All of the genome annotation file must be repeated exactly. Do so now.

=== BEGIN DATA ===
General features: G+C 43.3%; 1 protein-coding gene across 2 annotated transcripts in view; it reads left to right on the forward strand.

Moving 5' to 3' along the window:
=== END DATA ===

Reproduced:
General features: G+C 43.3%; 1 protein-coding gene across 2 annotated transcripts in view; it reads left to right on the forward strand.

Moving 5' to 3' along the window: